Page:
And, on the occasion of Fr Hopkins' 178th birthday, here is a review of a recent biography of him, courtesy of Fr Dwight Longenecker.
By Fr Dwight Longenecker
Gerard Manley Hopkins: A Life, by Paul Mariani (512 pages, Viking, 2008)
There can be no better biographer of a poet than a poet. Paul Mariani’s life of Gerard Manley Hopkins is a triumph of scholarship, sensitivity, and heart-felt understanding.
Dr. Mariani is not only a poet but also a professor at Boston College. He has written lives of William Carlos Williams, Wallace Stevens, Robert Lowell, and John Berryman. His work extends to commentaries on Hopkins’ poetry, books on poetry and the imagination, the spiritual works of St. Ignatius, and at least four books of Dr. Mariani’s own poetry.
Gerard Manley Hopkins was born in 1844 into an artistic and well-to-do English family. Brought up as an Anglican, he disappointed his parents by converting to Catholicism while at Oxford under the sway of Bl. John Henry Newman. He disappointed them further by deciding not just to become a Catholic priest, but a Jesuit.
Highly sensitive and not a little eccentric, from a worldly point of view, Hopkins was an exquisite failure. Moved from post to post, the scholarly and otherworldly poet was driven hard by the demands of Jesuit spirituality and the unrelenting hard work and discipline of the austere Jesuit life. Dying at the just forty-four years of age from typhoid resulting from fetid drains in a dilapidated seminary in Dublin, his radical poetry was rarely read and never understood in his own lifetime.
Dr. Mariani tracks the poet’s life through his poetry, letters, spiritual reflections, and sermons. Echoing Hopkins’ style with wordplay, alliteration, surprising cadences, puns, and rhymes, Dr. Mariani manages to take the reader not only into the mind of the unpredictable poet, but into his heart. He sees what Hopkins saw and shares the vision. The biographer does not wear his Catholic faith on his sleeve, but it is clear that he also understands both Hopkins’ spiritual and poetic passions.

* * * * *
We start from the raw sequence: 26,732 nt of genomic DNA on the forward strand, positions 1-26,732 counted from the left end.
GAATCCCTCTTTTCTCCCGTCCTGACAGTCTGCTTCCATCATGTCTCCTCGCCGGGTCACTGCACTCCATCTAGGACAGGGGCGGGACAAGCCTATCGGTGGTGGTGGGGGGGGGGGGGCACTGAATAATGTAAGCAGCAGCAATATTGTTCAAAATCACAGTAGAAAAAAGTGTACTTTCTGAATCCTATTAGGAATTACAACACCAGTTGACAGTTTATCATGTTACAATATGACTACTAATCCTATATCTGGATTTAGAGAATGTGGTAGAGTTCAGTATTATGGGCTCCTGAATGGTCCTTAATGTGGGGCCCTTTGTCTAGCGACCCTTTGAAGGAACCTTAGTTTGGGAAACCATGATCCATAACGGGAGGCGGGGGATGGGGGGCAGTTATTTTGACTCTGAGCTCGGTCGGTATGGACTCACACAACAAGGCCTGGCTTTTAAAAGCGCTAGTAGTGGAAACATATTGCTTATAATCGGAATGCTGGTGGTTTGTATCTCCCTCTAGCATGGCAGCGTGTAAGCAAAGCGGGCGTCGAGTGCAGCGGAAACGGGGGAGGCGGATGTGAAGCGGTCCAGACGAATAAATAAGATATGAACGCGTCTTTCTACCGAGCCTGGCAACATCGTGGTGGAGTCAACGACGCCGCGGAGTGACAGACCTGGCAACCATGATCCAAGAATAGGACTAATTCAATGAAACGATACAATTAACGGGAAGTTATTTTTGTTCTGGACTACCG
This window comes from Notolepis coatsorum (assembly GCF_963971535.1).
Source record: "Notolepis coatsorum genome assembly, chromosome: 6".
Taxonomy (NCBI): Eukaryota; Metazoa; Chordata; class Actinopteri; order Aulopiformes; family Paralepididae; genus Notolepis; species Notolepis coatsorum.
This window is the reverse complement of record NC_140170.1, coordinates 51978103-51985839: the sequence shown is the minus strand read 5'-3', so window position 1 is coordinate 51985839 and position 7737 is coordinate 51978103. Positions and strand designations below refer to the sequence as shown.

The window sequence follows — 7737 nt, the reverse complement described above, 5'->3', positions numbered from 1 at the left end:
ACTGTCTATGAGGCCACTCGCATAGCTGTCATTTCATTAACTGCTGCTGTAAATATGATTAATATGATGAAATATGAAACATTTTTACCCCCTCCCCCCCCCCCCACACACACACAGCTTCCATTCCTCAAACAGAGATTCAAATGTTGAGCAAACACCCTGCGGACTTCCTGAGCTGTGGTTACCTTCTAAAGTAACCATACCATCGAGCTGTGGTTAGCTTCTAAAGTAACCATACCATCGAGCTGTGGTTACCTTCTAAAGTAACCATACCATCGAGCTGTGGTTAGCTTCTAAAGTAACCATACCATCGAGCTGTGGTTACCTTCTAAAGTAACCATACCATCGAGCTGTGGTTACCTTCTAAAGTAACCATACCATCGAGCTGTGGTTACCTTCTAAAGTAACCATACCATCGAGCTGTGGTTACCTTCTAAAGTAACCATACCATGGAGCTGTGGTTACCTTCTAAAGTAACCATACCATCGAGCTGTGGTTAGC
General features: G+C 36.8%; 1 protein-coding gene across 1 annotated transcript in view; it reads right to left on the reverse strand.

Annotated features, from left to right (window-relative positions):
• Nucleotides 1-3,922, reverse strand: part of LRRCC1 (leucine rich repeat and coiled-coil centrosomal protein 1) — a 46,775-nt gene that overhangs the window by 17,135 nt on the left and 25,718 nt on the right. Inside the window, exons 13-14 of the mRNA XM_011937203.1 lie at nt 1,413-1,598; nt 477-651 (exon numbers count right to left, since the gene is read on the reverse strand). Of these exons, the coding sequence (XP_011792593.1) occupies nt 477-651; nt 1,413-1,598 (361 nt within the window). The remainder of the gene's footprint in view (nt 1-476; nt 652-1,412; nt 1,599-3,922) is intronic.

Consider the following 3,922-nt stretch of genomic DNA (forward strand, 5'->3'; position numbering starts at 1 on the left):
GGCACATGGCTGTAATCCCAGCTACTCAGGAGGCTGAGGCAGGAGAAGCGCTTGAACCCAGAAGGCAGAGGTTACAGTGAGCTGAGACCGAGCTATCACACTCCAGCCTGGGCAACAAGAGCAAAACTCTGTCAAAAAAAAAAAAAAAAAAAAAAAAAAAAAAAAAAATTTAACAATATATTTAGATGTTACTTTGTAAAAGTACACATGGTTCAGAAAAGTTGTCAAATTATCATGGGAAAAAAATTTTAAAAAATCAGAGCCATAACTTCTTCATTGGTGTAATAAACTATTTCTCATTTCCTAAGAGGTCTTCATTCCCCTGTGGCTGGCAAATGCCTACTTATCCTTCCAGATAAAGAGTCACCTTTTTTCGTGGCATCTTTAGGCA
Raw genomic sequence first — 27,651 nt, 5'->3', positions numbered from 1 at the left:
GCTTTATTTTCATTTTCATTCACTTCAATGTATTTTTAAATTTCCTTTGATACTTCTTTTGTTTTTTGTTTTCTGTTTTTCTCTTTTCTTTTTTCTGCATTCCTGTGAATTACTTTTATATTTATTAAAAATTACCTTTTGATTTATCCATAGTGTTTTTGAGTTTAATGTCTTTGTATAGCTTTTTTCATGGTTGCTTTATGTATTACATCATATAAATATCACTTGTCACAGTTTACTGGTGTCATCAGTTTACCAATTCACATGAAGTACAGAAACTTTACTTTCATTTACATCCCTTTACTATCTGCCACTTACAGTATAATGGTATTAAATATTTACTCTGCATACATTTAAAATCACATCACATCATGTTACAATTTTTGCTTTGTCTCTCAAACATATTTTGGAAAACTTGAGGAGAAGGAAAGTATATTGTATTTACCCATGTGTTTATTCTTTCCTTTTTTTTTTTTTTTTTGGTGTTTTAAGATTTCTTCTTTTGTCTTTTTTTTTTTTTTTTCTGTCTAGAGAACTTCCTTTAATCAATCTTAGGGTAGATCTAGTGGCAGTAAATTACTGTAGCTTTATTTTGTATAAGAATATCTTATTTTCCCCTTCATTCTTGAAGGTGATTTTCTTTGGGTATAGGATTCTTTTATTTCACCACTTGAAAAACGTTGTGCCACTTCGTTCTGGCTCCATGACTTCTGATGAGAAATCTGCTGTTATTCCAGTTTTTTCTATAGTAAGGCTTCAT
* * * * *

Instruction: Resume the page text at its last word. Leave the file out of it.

One of the elements of Hopkins’ life which is lost on those who only read his poetry and have a glancing glimpse of his life, is the level of his scholarship. By delving deeply into the poet’s intellectual formation, Dr. Mariani shares with our benighted selves the enlightened intellectual life of an Oxford undergraduate in the mid-nineteenth century.
The level of accomplishment that was expected is astounding. The young Hopkins not only had a sure grounding in Latin and Greek, but he had a good knowledge of Italian and French and was eager to learn Welsh. He was widely read in the classical poets, philosophers, and historians. Furthermore, he was keenly and minutely observant of nature—knowing all the flora and fauna and keeping detailed minutes of his moments with the created world.